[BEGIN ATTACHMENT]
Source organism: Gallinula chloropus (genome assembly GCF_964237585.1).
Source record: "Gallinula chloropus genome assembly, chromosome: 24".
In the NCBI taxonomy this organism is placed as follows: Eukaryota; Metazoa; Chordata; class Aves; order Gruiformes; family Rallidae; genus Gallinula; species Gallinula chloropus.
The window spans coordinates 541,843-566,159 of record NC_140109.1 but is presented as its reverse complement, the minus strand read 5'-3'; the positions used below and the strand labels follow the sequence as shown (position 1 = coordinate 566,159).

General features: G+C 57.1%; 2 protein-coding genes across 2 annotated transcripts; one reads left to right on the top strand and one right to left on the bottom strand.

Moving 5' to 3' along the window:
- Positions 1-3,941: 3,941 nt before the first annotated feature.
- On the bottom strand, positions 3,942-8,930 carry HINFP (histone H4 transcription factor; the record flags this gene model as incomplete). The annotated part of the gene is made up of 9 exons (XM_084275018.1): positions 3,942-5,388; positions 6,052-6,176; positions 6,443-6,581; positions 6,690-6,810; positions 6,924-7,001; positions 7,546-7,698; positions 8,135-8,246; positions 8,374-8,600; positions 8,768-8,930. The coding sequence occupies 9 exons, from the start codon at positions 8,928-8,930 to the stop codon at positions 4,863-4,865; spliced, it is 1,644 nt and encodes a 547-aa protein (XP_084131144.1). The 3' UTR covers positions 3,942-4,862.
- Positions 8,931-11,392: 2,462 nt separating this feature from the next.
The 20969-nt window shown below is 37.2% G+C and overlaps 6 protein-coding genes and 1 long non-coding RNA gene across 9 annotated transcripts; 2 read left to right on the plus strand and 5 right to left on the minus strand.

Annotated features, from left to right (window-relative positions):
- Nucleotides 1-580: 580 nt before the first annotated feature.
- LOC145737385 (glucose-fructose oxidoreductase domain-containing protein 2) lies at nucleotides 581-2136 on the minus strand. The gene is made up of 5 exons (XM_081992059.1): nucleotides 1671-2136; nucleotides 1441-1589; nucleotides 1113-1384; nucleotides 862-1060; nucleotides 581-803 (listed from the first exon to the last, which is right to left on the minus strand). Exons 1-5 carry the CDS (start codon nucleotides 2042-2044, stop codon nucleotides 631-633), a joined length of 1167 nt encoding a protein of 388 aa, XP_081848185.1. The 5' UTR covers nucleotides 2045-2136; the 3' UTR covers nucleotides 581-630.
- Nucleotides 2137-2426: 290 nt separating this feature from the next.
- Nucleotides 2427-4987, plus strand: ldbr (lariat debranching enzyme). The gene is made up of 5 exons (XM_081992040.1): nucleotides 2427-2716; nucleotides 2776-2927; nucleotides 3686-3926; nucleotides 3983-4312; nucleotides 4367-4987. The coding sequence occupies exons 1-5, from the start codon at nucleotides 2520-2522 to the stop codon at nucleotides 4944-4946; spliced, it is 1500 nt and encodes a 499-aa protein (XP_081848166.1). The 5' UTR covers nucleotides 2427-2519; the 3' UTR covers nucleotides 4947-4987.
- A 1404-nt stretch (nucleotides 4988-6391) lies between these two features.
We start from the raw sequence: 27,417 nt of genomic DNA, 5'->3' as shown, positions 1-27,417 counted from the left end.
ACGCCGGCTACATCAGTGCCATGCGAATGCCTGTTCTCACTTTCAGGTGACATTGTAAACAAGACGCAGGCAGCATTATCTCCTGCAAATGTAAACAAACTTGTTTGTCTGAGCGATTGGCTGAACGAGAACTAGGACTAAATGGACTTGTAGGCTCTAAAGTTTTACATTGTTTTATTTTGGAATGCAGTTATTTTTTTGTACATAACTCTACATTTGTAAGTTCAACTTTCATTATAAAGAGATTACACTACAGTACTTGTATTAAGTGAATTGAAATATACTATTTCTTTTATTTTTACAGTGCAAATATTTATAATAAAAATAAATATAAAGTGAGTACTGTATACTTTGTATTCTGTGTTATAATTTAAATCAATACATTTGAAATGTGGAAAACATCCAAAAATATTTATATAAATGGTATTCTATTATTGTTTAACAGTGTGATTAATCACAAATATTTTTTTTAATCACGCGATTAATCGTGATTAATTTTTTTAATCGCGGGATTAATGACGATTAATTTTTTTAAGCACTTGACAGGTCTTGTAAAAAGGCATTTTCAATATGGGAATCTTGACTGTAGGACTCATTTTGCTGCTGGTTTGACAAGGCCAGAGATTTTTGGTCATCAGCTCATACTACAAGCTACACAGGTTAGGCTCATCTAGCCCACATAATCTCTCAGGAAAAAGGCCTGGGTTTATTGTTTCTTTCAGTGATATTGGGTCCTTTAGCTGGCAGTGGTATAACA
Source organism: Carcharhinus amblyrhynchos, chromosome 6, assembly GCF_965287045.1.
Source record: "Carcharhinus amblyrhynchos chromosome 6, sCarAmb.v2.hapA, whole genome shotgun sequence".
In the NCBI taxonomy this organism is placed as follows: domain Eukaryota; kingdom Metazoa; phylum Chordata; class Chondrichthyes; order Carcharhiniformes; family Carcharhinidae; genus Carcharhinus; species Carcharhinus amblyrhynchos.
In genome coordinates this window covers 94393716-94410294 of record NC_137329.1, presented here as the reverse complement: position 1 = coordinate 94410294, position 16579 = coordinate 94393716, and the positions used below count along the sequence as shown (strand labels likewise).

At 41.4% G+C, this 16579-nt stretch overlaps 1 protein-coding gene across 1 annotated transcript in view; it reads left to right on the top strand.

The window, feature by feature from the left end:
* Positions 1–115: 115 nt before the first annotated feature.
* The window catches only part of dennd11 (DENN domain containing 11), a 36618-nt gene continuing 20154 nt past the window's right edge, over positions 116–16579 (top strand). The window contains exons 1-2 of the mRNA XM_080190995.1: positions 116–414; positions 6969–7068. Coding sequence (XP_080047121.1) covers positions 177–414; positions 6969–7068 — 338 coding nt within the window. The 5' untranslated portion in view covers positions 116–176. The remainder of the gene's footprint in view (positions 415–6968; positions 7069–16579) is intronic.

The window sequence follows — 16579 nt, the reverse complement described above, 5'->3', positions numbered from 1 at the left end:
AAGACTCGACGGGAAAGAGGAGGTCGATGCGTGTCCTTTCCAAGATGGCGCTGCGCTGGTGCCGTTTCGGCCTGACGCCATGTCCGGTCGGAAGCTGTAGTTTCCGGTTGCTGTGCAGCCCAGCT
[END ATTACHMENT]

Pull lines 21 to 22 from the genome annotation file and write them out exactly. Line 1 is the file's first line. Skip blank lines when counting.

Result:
In the NCBI taxonomy this organism is placed as follows: domain Eukaryota; kingdom Metazoa; phylum Chordata; class Chondrichthyes; order Carcharhiniformes; family Carcharhinidae; genus Carcharhinus; species Carcharhinus amblyrhynchos.
In genome coordinates this window covers 94393716-94410294 of record NC_137329.1, presented here as the reverse complement: position 1 = coordinate 94410294, position 16579 = coordinate 94393716, and the positions used below count along the sequence as shown (strand labels likewise).